The Queen’s Gambit and Epic Duels are great games, just really really hard to get. If you spot them, snatch them. Even if only as a collectible.

I wouldn’t recommend The Card Game. It’s hard to get and there are better LCG’s available on the market.

Destiny is a fine game – as long as you’re comfortable with the CCG model, that can be expensive and frustrating at the same time.

Risk: Star Wars Edition is an awesome causal experience: cheap, easy, fun, and quite random. It’s great for a family night, as it can host four players.

Armada, X-Wing, and Legion are for you if you’re into wargames. All three are good games but themed slightly differently to serve several market niches (capital ship combat, dogfights, ground combat).

Rebellion, Imperial Assault and Outer Rim are your big-box boardgames. Choose from these three if you’re looking for a conventional board game with good mechanics. Out of the tree, Star Wars: Rebellion is my favorite and I dare declare it the best Star Wars board game.

If you any questions or opinions on Star Wars board games, please leave them in the comments below. I’ll be happy to answer them.

Vasilij

Further reading:

8 thoughts on “Best Star Wars Board Games 2020 – Top 11 List”

  1. Hello Vasilij, its really nice to see such a best Star Wars board games article. I have a great love for board games and Star Wars and am a big fan of Epic Duels, I played it a lot with my roommate. I really like playing shorter games that can be finished in under an hour.

    I wasn’t aware there have been so many Star Wars games published lately, so I’m looking forward to checking some of them out.

    Reply
    • Thanks, I’m glad you liked the article.

      Even though some of the latest Star Wars games have a bit longer playtime, I most definitely recommend checking them out. Take a look at Rebellion an Outer Rim, these too are my favorites.

      Reply
  2. Thank you very much for writing this Star Wars board game.

    I’m looking into one for spending time with my family. Since my parents aren’t really familiar with the lore, I think the most casual one will be a good choice for me. 

    Between Risk: Star Wars Edition and Star Wars: Outer Rim, which one do you recommend if I have elders as players? Both seem geared toward casual users. Thank you for the answer.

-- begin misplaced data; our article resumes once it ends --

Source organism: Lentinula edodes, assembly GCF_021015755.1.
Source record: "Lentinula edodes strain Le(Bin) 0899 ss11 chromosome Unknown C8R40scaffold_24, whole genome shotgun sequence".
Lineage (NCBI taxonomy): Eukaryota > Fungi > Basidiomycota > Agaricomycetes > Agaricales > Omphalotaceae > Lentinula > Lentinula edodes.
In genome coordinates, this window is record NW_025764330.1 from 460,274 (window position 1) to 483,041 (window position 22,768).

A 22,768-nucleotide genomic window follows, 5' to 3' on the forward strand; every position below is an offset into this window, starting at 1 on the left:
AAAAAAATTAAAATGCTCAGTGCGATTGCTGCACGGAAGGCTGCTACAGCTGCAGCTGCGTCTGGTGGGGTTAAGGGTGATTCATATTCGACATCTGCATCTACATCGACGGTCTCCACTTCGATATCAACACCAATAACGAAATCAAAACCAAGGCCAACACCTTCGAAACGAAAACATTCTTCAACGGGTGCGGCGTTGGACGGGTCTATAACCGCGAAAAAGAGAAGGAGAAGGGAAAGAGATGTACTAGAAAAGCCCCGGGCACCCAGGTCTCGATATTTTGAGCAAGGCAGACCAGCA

Reply
    • Taking into account your parents, I’d suggest taking a look at Risk: Star Wars Edition. Even if they haven’t played a single board game in their life, they’ve surely heard of Risk (even though this edition is somewhat different), Darth Vader, and similar words.

      It doesn’t get more casual than this. Moreover, the game is fairly cheap and tons of fun.

      Reply
  3. I love your content on Star Wars, it’s obvious that you are a true fan. I also like the layout of your website; it’s intuitive and simple to use.

    You reminded me about Queen’s gambit that I played a long time ago. I remember it was really fun. Have to see if my cousin still has the game. 🙂

    How did you get into board gaming and what made you start a website on gaming?

    Reply
    • Thanks Alex, I’m glad you’re enjoying the site. You can read more about my board gaming story on About Me page.

      Feel free to browse through the site, there are a lot more articles up here. Maybe you come across another one of your old memories. 😀

      Reply
  4. Wow! I had no idea there were so many choices for Star Wars board games! 

    Your review is very helpful in giving me ideas for the upcoming Christmas season. I have a large family and most are Star Wars fans (yes, a geek family!) Based on your reviews, I might be able to find several gifts without having to navigate store websites.

    Do you happen to know if any will be on sale for the holidays? If I’m buying several, it might pay to wait for the black Friday deals.

    Reply
    • Amazon offers pretty competitive prices with “deals” all around the year, especially if you compare the price with the ones in Europe.

      Of course, it’s always good to keep and eye out on Black Friday.

      Reply